Global site-specific analysis of glycoprotein N-glycan processing.

TitleGlobal site-specific analysis of glycoprotein N-glycan processing.
Publication TypeJournal Article
Year of Publication2018
AuthorsCao L, Diedrich JK, Ma Y, Wang N, Pauthner M, Park S-KRobin, Delahunty CM, McLellan JS, Burton DR, Yates JR, Paulson JC
JournalNat Protoc
Volume13
Issue6
Pagination1196-1212
Date Published06/06/2018
ISSN1750-2799
Abstract

N-glycans contribute to the folding, stability and functions of the proteins they decorate. They are produced by transfer of the glycan precursor to the sequon Asn-X-Thr/Ser, followed by enzymatic trimming to a high-mannose-type core and sequential addition of monosaccharides to generate complex-type and hybrid glycans. This process, mediated by the concerted action of multiple enzymes, produces a mixture of related glycoforms at each glycosite, making analysis of glycosylation difficult. To address this analytical challenge, we developed a robust semiquantitative mass spectrometry (MS)-based method that determines the degree of glycan occupancy at each glycosite and the proportion of N-glycans processed from high-mannose type to complex type. It is applicable to virtually any glycoprotein, and a complete analysis can be conducted with 30 μg of protein. Here, we provide a detailed description of the method that includes procedures for (i) proteolytic digestion of glycoprotein(s) with specific and nonspecific proteases; (ii) denaturation of proteases by heating; (iii) sequential treatment of the glycopeptide mixture with two endoglycosidases, Endo H and PNGase F, to create unique mass signatures for the three glycosylation states; (iv) LC-MS/MS analysis; and (v) data analysis for identification and quantitation of peptides for the three glycosylation states. Full coverage of site-specific glycosylation of glycoproteins is achieved, with up to thousands of high-confidence spectra hits for each glycosite. The protocol can be performed by an experienced technician or student/postdoc with basic skills for proteomics experiments and takes ∼7 d to complete.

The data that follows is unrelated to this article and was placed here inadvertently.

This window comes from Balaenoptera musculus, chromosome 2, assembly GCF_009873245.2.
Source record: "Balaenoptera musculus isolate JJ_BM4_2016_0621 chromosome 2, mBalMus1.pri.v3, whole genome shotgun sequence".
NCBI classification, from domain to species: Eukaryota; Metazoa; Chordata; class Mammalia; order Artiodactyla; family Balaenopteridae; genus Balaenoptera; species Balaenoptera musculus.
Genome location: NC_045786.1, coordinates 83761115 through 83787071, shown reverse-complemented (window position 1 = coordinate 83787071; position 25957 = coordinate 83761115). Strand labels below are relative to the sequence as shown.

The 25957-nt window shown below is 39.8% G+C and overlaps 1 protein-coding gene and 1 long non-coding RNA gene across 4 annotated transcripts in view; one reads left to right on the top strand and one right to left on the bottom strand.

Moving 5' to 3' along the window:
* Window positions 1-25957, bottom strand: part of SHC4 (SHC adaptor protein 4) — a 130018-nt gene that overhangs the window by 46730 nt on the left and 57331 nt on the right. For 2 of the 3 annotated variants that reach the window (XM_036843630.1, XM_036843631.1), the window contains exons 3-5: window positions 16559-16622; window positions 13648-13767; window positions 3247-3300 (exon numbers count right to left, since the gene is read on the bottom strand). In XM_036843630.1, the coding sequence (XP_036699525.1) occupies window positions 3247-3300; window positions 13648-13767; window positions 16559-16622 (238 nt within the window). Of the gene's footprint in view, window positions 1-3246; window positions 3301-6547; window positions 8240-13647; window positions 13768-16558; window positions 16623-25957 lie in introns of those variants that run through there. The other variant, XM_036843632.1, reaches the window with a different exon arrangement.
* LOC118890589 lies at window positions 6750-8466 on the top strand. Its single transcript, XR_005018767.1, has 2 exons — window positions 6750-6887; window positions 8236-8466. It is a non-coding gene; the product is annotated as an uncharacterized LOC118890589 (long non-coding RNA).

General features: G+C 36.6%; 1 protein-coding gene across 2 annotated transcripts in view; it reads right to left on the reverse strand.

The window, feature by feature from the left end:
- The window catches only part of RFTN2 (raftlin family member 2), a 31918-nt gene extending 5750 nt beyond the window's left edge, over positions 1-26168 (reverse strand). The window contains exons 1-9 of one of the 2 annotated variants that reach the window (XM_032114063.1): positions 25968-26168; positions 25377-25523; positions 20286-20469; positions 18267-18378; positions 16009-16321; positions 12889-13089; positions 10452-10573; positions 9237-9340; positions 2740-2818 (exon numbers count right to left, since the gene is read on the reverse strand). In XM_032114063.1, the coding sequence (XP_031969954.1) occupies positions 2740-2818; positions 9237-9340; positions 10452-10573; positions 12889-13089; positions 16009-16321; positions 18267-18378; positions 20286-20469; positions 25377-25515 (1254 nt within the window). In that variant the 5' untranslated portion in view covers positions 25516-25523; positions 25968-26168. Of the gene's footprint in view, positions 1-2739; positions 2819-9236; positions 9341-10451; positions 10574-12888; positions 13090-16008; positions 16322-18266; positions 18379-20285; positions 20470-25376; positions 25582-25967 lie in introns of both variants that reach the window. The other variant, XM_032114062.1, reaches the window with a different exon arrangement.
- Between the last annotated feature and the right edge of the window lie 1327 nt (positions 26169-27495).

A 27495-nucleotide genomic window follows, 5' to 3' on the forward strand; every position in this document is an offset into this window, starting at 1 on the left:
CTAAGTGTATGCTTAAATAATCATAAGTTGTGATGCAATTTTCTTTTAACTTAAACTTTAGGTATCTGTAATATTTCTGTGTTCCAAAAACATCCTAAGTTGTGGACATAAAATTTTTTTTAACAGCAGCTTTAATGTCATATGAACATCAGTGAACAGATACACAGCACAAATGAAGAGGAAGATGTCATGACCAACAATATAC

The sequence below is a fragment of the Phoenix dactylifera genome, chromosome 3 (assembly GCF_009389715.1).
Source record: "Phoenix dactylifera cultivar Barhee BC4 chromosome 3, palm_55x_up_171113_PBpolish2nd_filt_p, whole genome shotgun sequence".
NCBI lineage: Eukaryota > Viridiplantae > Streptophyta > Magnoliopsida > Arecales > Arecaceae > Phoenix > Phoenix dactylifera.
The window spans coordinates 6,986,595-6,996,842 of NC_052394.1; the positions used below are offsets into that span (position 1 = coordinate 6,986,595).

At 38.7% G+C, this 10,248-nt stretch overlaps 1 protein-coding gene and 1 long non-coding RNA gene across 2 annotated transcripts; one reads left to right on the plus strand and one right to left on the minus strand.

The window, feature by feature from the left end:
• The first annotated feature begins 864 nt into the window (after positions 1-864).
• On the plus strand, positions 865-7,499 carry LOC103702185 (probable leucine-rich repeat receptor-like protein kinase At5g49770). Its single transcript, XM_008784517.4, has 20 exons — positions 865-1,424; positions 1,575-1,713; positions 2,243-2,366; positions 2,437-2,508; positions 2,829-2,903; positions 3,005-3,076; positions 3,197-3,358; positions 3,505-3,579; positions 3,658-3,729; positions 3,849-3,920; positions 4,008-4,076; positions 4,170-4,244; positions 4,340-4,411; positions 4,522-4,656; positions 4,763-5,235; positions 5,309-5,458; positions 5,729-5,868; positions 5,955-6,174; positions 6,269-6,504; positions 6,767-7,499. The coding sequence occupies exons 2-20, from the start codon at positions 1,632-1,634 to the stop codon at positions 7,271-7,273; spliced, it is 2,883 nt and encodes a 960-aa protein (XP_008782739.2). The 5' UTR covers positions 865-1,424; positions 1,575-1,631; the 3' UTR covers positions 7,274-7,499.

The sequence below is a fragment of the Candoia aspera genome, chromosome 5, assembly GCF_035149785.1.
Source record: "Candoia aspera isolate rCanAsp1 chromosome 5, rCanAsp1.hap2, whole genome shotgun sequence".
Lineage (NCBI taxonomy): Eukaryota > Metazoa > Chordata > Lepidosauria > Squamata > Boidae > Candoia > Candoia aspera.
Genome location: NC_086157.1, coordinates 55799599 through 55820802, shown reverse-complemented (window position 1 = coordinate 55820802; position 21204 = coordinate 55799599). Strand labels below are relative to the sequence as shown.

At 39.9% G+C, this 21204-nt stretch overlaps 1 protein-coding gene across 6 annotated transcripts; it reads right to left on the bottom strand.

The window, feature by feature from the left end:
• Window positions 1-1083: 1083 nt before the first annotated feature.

DOI10.1038/nprot.2018.024
Alternate JournalNat Protoc
PubMed ID29725121
PubMed Central IDPMC5941933
Grant ListR01 AI113867 / AI / NIAID NIH HHS / United States
UM1 AI100663 / AI / NIAID NIH HHS / United States
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